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Italian Food Blogger Alessia Piperno Now Jailed as Iran’s Cops Go Crackdown Crazy


ROME — There’s a jarring silence inside the independent bookstore owned by Alberto and Miriam Piperno in central south Rome, and it doesn’t allow shoppers to browse. The couple’s 30-year-old daughter Alessia, a renowned travel and food blogger and a digital nomad who has spent the past seven years exploring the world, is in a prison in Tehran and her parents were asked by the Italian Foreign Ministry to avoid reporters.

Before they fell silent, Alberto posted a plea for help on Facebook along with a recent photo of his daughter. Posted from Tehran, where she spent almost three months. “This girl is Alessia Piperno, and she is my daughter,” he wrote Sunday on the now-deleted Facebook post. “Received the phone this morning. It was her crying that let us know that she was in prison… She was arrested by the police along with her friends when she celebrated her birth. There were few words but they were desperate. She was asking for help.”

Several foreigners have been arrested in the crackdown on protests over the death of Mahsa Amini, a 22-year-old Kurdish woman who died September 13 while in the custody of Iran’s notorious ethics police. Before his arrest, Piperno posted about the protests, evoking the struggle of the Italian Partisan protest song Bella Ciao, against the Fascist regime at the end of the Second World War. “The 22-year-old girl was killed by the Iranian police for not wearing the hijab properly,” she wrote in mid-September. “The truth is that the girl could have been me, or my friend Hanieh, or one of the women. female I met on this trip. Hijab in Iran is not synonymous with religion, it is synonymous with government”. She went on to write, “Every woman must strip away her femininity, conceal her facial features and body shape, so as not to risk ending up in prison, or worse, being beaten up. hit 70 times.”

She wrote that while in Iran, “I felt part of it all, I felt part of the girls who fought for their rights, who protested for their freedom, but in the end they forced have to hide in a blind spot.”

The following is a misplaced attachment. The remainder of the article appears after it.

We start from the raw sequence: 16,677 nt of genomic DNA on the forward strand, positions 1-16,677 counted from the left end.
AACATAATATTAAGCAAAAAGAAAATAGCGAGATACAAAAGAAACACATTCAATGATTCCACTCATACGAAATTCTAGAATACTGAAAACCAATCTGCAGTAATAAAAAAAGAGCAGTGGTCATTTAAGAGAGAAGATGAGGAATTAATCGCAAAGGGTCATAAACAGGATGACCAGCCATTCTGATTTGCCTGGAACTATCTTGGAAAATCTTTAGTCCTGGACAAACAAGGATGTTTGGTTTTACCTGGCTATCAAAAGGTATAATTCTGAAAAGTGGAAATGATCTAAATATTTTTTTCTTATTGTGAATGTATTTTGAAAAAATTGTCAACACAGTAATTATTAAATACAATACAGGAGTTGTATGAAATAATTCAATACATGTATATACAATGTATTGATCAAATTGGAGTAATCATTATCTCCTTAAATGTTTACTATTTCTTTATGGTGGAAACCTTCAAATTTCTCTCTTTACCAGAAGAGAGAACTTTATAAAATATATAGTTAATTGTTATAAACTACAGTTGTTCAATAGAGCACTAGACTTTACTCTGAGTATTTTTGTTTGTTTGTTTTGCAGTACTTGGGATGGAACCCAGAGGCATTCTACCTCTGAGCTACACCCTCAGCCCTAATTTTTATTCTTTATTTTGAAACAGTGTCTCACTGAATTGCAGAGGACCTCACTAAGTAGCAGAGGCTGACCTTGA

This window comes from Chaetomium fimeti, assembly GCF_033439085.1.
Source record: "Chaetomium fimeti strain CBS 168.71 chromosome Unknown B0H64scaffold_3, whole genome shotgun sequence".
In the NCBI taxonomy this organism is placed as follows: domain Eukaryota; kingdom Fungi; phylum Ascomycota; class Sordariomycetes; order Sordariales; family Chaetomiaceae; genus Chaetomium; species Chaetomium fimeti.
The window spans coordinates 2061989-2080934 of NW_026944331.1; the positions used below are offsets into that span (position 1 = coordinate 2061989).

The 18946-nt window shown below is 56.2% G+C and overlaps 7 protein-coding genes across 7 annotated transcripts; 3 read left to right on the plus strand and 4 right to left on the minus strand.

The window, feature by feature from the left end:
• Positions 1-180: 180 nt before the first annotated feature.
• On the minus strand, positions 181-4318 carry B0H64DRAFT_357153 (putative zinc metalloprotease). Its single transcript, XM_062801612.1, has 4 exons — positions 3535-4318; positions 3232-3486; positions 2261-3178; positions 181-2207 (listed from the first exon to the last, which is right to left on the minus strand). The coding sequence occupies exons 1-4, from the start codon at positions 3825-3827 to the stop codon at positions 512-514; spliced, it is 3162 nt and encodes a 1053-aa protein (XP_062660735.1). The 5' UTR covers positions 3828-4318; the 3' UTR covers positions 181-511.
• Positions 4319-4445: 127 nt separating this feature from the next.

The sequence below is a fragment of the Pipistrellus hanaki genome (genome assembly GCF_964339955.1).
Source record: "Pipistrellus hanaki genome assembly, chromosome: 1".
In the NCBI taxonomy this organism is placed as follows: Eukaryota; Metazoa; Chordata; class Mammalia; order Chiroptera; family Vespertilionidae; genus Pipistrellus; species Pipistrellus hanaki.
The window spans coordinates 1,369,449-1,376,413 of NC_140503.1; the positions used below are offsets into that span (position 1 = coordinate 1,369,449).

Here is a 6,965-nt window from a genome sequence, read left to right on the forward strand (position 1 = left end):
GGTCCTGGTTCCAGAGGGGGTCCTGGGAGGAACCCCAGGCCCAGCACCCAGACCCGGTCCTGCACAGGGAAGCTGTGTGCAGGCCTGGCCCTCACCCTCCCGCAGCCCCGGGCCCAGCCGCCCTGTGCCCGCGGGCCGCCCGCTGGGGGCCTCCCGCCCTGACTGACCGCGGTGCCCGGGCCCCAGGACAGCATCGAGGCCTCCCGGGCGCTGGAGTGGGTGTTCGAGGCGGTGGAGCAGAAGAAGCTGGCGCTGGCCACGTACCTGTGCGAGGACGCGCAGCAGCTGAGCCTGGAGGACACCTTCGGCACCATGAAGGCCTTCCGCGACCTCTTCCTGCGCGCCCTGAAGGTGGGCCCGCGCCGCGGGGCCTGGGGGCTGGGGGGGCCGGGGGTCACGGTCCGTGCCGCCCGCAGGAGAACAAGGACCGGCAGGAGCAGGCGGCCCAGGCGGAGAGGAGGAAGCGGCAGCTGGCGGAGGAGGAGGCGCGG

Alberto Piperno writes that his daughter told him they were not told why they were arrested, but nine others were arrested along with her. “I am fine, but here are people who say they have been in the house for months for no reason at all,” she told her father, according to his post. “I’m afraid I won’t get out, help me.”

This blogger’s last Instagram post shows her birthday party looking like a private home in Tehran. The five women in the photo don’t have their heads covered. Piperno wrote, “These years were the best time of my life, the most lived time, where I learned and expanded a lot, where I met great friends and friends. as well as where I discovered the true beauty of our planet. The world and the people here have given me more than I could ever ask for, day after day, year after year.”

A few hours later, she was in prison.

Piperno has spent the past seven years traveling the world, according to her various blogs. She started traveling full time in 2016 backpacking through Australia and has since traveled through much of the Middle East, Africa and Asia. She posted that she had difficulty securing a visa to stay in Iran, but did not specify whether she was there illegally in a post after her first arrival. She wrote that she plans to return to Pakistan, where she was before traveling to Iran. Her intention was to help rebuild after the terrible flood.

She’s part of a group called digital nomads, who support their travels through grants and telecommuting. She has over 42,000 followers on Instagram, this is her main outlet where she often posts from bazaars and markets to describe food and culture to her followers.

Her previous posts showed her at various markets and mosques in Iran. Many videos show her cultural awareness, such as the legal way to wrap your hair. She didn’t post any pictures of the protests, but she did write about them. “I don’t think I’ll ever forget that first night,” she posted days after the protests began. “We ran to the dorms with our hearts in our throats, as gunshots went off behind us and the smell of gasoline wafted through the air… The chaos, which before that day, I don’t know what it’s really like. to be. I closed the hostel door when people were screaming in the street.”

The Italian Foreign Ministry confirmed her arrest to The Daily Beast, but did not specify what action was being taken to secure her freedom. Many of her posts have been marked with scathing criticism in the comments for why she’s in Iran in the first place, with some posting saying she deserves it. . “We Europeans know nothing of these people, the news that reaches us is edited, and we are so used to marching like puppets, believing everything we are told. ,” she wrote a week ago. “But here, people are tired of being a puppet, that’s why thousands of people have taken to the streets to protest. They are protesting for their freedom. Women, men, teenagers and the elderly. And each of them, each risking his or her own life on the street.”

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